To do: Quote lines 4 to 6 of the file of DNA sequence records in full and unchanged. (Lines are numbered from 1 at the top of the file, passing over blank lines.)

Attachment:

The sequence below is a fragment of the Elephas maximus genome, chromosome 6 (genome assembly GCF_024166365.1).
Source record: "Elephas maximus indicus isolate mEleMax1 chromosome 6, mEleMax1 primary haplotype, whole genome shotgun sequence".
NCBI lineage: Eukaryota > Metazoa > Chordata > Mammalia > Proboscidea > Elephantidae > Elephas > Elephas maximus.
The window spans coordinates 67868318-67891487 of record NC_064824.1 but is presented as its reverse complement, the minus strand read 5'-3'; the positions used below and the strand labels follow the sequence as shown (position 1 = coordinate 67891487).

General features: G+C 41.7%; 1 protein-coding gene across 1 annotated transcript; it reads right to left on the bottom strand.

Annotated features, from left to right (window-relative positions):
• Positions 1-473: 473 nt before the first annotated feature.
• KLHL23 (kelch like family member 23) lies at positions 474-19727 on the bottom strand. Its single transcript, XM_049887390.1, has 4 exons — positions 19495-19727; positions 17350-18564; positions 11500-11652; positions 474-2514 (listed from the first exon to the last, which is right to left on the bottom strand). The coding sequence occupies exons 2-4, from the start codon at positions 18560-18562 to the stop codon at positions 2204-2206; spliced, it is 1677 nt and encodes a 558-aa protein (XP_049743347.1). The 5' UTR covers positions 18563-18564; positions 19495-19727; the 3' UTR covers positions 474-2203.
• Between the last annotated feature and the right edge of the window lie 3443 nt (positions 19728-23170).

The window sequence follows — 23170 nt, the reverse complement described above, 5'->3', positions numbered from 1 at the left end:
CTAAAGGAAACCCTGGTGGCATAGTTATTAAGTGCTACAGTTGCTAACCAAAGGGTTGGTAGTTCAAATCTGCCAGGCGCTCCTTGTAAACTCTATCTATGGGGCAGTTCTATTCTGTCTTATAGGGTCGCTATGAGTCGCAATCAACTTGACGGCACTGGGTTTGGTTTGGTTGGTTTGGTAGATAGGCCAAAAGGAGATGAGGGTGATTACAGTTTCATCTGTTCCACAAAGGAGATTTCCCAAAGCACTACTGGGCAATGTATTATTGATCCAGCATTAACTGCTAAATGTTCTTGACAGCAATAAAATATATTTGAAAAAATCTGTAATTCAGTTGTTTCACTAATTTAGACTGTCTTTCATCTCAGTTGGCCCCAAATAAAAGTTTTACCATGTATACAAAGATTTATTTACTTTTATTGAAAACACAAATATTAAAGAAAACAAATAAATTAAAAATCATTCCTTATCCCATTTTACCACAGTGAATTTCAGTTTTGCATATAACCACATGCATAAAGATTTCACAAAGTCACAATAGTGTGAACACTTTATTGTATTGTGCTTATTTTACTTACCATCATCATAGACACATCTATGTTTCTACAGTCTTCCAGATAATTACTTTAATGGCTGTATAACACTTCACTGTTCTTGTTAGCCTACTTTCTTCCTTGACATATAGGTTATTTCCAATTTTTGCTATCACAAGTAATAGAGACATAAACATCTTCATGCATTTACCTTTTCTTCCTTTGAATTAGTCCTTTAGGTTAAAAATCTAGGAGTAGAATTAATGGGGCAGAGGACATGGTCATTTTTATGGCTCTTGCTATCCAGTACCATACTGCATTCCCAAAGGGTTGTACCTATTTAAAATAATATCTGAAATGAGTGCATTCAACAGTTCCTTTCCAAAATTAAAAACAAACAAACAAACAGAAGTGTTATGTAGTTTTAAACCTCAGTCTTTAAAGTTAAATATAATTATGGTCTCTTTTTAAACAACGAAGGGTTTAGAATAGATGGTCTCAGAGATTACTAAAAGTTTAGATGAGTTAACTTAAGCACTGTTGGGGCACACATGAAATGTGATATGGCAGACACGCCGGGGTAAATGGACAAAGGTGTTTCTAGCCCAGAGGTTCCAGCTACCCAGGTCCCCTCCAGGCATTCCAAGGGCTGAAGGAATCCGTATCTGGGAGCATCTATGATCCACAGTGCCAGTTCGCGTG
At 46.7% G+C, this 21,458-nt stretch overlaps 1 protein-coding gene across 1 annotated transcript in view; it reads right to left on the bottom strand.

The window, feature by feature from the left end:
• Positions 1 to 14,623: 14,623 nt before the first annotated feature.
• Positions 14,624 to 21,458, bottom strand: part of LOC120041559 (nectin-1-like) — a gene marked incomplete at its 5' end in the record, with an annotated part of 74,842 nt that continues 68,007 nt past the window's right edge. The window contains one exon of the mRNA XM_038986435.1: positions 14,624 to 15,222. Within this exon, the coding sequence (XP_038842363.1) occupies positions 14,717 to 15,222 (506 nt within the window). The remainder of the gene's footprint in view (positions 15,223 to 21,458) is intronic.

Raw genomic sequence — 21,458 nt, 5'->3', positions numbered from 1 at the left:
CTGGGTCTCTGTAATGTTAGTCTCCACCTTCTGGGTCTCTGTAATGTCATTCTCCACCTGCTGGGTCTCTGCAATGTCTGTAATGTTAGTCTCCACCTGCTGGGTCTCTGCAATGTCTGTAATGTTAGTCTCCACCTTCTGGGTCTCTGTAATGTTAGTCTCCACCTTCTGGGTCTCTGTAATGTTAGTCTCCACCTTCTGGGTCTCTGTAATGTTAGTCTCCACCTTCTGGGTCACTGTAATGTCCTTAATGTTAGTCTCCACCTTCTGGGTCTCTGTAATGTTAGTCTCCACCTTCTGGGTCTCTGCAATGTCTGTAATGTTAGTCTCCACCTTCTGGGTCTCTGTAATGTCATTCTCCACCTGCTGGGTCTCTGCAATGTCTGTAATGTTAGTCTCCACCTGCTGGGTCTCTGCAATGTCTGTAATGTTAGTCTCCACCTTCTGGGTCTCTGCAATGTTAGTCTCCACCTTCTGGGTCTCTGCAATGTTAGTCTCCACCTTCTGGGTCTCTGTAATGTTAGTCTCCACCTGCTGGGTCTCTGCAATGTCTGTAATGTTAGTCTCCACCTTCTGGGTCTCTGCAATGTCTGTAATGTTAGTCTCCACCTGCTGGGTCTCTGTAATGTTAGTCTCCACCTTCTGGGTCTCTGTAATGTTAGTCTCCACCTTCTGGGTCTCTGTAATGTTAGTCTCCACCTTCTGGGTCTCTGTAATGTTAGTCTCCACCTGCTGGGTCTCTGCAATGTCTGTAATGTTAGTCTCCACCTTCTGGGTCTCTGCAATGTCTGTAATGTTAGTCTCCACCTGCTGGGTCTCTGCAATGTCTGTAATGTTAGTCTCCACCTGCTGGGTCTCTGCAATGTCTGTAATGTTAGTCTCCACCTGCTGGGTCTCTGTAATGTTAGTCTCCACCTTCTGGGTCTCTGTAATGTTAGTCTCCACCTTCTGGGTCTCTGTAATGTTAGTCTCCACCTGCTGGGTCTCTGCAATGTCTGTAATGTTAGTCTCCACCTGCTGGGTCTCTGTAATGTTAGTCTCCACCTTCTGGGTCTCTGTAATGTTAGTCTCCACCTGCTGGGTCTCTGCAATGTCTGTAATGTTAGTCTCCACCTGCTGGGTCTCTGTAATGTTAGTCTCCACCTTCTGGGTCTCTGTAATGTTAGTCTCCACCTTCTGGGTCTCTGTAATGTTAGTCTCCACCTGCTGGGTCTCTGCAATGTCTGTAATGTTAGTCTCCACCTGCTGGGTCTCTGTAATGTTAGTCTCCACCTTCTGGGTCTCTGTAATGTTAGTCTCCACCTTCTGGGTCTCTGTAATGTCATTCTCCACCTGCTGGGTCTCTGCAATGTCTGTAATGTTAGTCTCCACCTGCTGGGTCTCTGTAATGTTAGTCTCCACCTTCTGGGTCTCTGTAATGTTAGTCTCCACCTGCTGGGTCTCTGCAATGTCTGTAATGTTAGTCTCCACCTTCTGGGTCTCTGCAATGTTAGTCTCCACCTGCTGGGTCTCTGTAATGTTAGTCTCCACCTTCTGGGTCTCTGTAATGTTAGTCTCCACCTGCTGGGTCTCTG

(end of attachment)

The window spans coordinates 67868318-67891487 of record NC_064824.1 but is presented as its reverse complement, the minus strand read 5'-3'; the positions used below and the strand labels follow the sequence as shown (position 1 = coordinate 67891487).

General features: G+C 41.7%; 1 protein-coding gene across 1 annotated transcript; it reads right to left on the bottom strand.

Annotated features, from left to right (window-relative positions):